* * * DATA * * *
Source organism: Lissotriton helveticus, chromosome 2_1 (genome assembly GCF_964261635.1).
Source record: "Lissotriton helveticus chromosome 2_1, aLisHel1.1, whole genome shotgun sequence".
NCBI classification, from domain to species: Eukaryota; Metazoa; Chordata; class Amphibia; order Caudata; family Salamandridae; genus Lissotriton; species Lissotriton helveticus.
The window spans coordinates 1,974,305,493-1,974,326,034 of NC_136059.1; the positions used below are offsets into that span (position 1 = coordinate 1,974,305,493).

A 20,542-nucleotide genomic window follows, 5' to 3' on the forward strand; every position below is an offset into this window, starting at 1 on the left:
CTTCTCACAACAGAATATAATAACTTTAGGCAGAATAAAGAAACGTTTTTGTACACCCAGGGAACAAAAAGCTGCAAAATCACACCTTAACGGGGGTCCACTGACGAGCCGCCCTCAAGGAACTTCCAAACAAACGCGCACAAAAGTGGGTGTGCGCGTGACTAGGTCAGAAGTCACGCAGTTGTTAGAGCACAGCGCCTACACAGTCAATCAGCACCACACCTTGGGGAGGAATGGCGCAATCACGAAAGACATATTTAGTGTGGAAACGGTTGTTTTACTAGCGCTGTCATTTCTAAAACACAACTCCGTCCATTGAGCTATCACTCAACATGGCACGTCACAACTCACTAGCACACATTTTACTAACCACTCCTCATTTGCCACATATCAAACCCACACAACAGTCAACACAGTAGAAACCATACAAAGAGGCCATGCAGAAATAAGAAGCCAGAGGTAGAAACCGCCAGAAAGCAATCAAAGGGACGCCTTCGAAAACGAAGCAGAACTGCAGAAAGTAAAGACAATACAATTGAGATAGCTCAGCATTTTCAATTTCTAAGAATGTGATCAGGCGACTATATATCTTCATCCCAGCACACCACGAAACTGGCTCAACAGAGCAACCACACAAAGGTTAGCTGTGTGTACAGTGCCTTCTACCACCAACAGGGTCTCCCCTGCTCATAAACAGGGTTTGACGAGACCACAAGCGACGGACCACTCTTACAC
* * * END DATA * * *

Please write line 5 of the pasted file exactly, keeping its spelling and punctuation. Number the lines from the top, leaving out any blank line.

A 20,542-nucleotide genomic window follows, 5' to 3' on the forward strand; every position below is an offset into this window, starting at 1 on the left: